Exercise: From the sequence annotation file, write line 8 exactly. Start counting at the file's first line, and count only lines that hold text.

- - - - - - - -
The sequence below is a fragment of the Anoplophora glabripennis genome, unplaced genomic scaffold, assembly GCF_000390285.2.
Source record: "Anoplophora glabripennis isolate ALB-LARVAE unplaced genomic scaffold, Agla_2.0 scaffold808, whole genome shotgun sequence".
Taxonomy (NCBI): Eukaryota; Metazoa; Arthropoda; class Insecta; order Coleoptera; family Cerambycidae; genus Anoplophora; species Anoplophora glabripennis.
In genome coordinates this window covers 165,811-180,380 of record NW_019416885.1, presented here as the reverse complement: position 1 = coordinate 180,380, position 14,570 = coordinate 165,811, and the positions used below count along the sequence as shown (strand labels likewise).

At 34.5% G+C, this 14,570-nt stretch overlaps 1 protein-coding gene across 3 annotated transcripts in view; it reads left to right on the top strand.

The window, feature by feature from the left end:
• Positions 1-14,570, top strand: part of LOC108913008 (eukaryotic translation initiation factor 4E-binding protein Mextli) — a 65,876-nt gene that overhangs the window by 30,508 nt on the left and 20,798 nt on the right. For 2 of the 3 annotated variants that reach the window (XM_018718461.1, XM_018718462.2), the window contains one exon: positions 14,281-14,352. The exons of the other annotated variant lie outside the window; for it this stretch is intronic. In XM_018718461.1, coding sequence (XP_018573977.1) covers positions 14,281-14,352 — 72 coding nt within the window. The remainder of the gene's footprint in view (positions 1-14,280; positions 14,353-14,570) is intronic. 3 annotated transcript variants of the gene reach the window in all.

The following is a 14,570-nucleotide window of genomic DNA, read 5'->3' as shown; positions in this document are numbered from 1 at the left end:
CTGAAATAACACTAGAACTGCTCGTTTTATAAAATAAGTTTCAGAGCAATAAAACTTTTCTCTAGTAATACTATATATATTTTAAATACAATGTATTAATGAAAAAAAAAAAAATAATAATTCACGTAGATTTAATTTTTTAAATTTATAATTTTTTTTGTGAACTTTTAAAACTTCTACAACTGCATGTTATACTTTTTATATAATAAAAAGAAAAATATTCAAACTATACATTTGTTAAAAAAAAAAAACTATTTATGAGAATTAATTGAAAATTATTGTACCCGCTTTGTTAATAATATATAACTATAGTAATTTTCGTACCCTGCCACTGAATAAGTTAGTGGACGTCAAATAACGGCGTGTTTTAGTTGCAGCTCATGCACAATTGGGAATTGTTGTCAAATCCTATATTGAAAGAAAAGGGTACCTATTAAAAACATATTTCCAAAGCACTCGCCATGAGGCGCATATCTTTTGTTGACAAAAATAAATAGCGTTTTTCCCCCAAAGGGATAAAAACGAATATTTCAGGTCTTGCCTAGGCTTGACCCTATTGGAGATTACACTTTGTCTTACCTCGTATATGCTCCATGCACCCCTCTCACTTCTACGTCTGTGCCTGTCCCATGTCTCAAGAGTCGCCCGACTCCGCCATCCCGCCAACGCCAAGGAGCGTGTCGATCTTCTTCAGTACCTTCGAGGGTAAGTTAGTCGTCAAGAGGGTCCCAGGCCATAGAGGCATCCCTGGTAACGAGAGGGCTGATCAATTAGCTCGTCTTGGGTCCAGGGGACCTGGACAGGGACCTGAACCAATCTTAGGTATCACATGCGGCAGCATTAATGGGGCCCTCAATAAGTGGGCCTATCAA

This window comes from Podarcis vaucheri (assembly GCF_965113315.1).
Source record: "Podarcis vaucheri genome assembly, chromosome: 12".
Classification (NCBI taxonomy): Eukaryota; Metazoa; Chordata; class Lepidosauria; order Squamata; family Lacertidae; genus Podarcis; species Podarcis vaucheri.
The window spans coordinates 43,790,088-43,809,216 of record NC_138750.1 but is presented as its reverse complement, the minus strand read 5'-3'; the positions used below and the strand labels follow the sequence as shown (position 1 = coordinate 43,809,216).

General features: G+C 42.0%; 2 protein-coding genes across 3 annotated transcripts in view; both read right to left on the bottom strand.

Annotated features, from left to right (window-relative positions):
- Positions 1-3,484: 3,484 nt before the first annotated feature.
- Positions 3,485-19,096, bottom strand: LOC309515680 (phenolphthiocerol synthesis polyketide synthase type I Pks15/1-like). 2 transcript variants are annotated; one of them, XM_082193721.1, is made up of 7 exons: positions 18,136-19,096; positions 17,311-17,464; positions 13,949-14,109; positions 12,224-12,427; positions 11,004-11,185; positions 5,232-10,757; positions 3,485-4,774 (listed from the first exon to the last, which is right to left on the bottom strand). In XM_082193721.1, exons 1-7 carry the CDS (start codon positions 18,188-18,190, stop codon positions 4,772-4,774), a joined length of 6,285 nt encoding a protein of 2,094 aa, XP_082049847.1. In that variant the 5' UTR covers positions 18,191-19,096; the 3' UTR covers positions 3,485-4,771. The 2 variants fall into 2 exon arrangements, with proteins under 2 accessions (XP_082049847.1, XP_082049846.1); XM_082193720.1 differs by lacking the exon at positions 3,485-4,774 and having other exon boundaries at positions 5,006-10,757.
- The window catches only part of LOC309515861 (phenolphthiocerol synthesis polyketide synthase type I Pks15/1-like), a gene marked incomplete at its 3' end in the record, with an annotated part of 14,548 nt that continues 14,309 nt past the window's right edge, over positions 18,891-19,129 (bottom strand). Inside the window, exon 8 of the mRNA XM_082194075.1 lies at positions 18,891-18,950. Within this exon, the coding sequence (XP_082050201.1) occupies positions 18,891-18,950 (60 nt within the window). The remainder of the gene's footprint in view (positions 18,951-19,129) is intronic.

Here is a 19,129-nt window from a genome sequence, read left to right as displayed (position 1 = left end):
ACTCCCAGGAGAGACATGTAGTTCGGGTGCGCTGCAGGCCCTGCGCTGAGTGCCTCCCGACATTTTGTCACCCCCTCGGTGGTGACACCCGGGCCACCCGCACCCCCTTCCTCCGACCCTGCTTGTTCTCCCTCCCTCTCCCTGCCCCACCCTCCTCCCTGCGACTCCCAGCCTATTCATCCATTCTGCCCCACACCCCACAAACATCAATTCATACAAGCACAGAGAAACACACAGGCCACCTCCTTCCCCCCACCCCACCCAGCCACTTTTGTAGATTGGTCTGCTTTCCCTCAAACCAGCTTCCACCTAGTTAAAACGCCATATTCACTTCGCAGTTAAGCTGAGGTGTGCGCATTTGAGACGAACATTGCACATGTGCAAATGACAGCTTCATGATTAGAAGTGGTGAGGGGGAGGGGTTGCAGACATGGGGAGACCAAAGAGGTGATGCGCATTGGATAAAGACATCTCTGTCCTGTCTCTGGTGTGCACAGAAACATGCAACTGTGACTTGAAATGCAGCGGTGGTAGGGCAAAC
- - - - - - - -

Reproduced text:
The following is a 14,570-nucleotide window of genomic DNA, read 5'->3' as shown; positions in this document are numbered from 1 at the left end: